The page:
Creating Structure and Content

Our massive content map visualized the relationships between all content, new and old, and helped us begin to imagine what a more nuanced site map might look like. It also helped us realize new relationships between sections and create a new menu structure with new titles.

Collaborating with Stakeholders

Although its electrical engineering and computer science departments shared resources and curricula, the department’s “EE” and “CS” factions needed their own spaces on the site. Our collaborative sketching sessions helped us create separate EE and CS landing pages that funneled users into program-specific content.

Validating Information Architecture

How could we know if our imagined architecture and nomenclature was going to be clear to people? To find out, we performed card sorting tests, which ask users to organize information into categories. With so much previously disorganized content and strong multi-stakeholder opinions, insights from card sorting helped our team make crucial decisions.

Designing the Look

We iterated upon long-established UC Berkeley branding guidelines to create a color system and modular visual components that would lend the EECS department a unique look-and-feel. This was an unusual challenge because we were designing for three homepages: the main homepage, the electrical engineering division landing page, and the computer science division landing page—all while satisfying those divisions’ different stakeholders. We created a living styleguide documenting the site’s building blocks in code.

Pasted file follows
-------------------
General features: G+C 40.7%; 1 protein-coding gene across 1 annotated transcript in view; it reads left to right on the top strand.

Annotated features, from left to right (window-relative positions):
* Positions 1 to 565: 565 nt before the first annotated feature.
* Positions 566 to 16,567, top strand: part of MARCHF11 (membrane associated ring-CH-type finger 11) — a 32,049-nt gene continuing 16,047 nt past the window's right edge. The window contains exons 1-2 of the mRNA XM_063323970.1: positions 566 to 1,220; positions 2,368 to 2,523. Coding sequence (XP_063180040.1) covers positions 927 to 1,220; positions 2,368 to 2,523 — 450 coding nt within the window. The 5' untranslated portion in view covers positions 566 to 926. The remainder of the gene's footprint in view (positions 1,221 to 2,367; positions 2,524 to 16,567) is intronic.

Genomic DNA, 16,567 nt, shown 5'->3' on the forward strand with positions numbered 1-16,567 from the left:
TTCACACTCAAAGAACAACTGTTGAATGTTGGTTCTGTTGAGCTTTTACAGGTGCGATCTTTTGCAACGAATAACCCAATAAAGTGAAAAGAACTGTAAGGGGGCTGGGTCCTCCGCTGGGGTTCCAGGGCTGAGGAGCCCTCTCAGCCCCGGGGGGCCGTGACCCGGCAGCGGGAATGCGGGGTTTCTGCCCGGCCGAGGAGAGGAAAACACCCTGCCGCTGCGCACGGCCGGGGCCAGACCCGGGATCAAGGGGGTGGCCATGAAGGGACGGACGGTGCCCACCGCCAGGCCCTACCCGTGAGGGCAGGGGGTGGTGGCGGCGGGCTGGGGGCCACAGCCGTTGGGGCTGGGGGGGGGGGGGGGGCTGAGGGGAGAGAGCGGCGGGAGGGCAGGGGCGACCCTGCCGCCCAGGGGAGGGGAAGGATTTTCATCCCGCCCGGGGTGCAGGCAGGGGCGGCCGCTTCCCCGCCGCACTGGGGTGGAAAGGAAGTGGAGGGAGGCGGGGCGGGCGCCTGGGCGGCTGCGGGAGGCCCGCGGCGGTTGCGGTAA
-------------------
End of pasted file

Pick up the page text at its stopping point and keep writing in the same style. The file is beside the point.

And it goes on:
The Tech that Tied it All Together

Modernizing the EECS site posed several technical challenges. To support a long-term content migration strategy well beyond the main site’s launch date, we created a flexible, responsive design system of templates and widgets built upon the Panopoly Drupal distribution to support emerging content needs in on-brand expressions. The work required a complex and incremental multi-platform redirect strategy to address massive shifts in systems and content architectures. We also put in place multi-domain search, editorial workflows and content change notifications.

Unifying the Header + Footer Across Systems

The EECS website provides a unified appearance and consistent navigation across multiple backend systems, some in Drupal, some in other platforms. We created a custom module that returns only the rendered header or footer code so their legacy systems can include styles, scripts, and always up-to-date navigation maintained in the new CMS.

Integrating the UC Berkeley Events System

The new site keeps visitors up-to-date on related campus-wide events by automatically ingesting only relevant events from events.berekeley.edu for curation by department staff.

1 Website, 14 months, 100s of pages less.

The UC Berkeley EECS department now boasts an accessible website worthy of its legacy. With redundant content eliminated and new content made more efficient, users can now find information faster, on more devices, and get a more accurate impression of the department. And the numbers prove it: